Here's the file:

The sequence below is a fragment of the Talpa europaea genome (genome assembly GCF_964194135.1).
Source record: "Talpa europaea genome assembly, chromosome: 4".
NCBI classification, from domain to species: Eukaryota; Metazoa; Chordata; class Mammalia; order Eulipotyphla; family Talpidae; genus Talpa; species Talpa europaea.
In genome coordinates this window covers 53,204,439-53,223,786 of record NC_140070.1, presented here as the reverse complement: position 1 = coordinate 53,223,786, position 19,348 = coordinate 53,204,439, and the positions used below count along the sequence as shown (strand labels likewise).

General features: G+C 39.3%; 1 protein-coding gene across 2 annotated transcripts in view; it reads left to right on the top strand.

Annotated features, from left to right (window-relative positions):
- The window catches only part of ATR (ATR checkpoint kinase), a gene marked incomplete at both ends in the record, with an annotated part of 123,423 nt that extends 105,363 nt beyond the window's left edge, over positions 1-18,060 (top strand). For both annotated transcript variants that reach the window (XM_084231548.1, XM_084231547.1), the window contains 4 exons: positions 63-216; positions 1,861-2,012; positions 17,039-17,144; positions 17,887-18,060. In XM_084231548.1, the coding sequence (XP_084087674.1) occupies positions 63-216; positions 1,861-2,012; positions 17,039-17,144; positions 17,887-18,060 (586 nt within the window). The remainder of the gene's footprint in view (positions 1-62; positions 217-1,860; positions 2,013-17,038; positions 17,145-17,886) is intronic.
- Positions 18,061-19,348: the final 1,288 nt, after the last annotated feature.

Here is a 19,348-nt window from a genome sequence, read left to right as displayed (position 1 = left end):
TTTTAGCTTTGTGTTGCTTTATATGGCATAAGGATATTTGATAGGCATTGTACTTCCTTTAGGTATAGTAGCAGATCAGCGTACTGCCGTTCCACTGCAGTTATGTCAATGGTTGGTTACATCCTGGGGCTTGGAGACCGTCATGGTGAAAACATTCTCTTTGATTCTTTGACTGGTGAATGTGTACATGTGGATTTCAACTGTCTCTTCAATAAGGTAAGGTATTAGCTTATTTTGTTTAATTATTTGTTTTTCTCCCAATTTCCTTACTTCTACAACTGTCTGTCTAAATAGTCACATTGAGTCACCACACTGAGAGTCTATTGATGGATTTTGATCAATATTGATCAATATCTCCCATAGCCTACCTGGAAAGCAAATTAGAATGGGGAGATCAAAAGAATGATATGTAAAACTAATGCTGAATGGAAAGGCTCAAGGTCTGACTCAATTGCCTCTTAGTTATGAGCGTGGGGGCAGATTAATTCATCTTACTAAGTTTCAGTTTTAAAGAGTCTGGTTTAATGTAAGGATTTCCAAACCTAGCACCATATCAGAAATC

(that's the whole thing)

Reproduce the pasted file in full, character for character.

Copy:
The sequence below is a fragment of the Talpa europaea genome (genome assembly GCF_964194135.1).
Source record: "Talpa europaea genome assembly, chromosome: 4".
NCBI classification, from domain to species: Eukaryota; Metazoa; Chordata; class Mammalia; order Eulipotyphla; family Talpidae; genus Talpa; species Talpa europaea.
In genome coordinates this window covers 53,204,439-53,223,786 of record NC_140070.1, presented here as the reverse complement: position 1 = coordinate 53,223,786, position 19,348 = coordinate 53,204,439, and the positions used below count along the sequence as shown (strand labels likewise).

General features: G+C 39.3%; 1 protein-coding gene across 2 annotated transcripts in view; it reads left to right on the top strand.

Annotated features, from left to right (window-relative positions):
- The window catches only part of ATR (ATR checkpoint kinase), a gene marked incomplete at both ends in the record, with an annotated part of 123,423 nt that extends 105,363 nt beyond the window's left edge, over positions 1-18,060 (top strand). For both annotated transcript variants that reach the window (XM_084231548.1, XM_084231547.1), the window contains 4 exons: positions 63-216; positions 1,861-2,012; positions 17,039-17,144; positions 17,887-18,060. In XM_084231548.1, the coding sequence (XP_084087674.1) occupies positions 63-216; positions 1,861-2,012; positions 17,039-17,144; positions 17,887-18,060 (586 nt within the window). The remainder of the gene's footprint in view (positions 1-62; positions 217-1,860; positions 2,013-17,038; positions 17,145-17,886) is intronic.
- Positions 18,061-19,348: the final 1,288 nt, after the last annotated feature.

Here is a 19,348-nt window from a genome sequence, read left to right as displayed (position 1 = left end):
TTTTAGCTTTGTGTTGCTTTATATGGCATAAGGATATTTGATAGGCATTGTACTTCCTTTAGGTATAGTAGCAGATCAGCGTACTGCCGTTCCACTGCAGTTATGTCAATGGTTGGTTACATCCTGGGGCTTGGAGACCGTCATGGTGAAAACATTCTCTTTGATTCTTTGACTGGTGAATGTGTACATGTGGATTTCAACTGTCTCTTCAATAAGGTAAGGTATTAGCTTATTTTGTTTAATTATTTGTTTTTCTCCCAATTTCCTTACTTCTACAACTGTCTGTCTAAATAGTCACATTGAGTCACCACACTGAGAGTCTATTGATGGATTTTGATCAATATTGATCAATATCTCCCATAGCCTACCTGGAAAGCAAATTAGAATGGGGAGATCAAAAGAATGATATGTAAAACTAATGCTGAATGGAAAGGCTCAAGGTCTGACTCAATTGCCTCTTAGTTATGAGCGTGGGGGCAGATTAATTCATCTTACTAAGTTTCAGTTTTAAAGAGTCTGGTTTAATGTAAGGATTTCCAAACCTAGCACCATATCAGAAATC